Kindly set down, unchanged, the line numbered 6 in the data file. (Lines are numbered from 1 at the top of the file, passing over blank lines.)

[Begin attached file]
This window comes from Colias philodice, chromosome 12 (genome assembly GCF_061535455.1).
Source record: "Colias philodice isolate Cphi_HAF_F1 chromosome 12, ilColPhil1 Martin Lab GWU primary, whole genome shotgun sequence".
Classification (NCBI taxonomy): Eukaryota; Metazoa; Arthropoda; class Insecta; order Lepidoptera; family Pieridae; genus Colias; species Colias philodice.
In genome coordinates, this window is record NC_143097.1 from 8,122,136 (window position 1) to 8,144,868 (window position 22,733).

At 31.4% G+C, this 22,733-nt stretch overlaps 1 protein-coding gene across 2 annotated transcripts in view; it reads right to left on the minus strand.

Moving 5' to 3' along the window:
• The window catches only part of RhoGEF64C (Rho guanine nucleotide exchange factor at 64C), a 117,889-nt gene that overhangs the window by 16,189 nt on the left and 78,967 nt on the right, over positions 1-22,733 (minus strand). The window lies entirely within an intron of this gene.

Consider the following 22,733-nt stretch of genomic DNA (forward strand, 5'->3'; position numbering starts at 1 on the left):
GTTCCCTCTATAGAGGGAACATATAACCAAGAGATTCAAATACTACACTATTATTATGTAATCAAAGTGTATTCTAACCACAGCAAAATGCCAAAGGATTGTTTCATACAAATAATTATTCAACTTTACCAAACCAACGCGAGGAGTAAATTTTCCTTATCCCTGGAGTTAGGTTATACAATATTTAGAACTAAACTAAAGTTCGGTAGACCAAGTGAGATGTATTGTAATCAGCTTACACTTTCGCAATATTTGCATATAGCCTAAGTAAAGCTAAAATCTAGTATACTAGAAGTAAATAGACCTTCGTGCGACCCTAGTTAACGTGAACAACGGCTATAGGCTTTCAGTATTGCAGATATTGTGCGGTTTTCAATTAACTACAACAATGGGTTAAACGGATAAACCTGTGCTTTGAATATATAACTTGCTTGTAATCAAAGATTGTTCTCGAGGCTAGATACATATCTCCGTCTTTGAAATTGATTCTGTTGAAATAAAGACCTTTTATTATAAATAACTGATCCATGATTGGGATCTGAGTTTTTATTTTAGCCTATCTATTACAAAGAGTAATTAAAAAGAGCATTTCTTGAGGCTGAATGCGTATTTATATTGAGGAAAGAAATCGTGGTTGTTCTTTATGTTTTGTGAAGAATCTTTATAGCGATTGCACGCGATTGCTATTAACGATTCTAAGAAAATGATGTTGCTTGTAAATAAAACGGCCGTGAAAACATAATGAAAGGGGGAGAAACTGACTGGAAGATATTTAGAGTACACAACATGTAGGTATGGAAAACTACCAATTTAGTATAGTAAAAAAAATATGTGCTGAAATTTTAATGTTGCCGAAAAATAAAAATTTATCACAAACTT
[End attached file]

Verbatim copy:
Moving 5' to 3' along the window: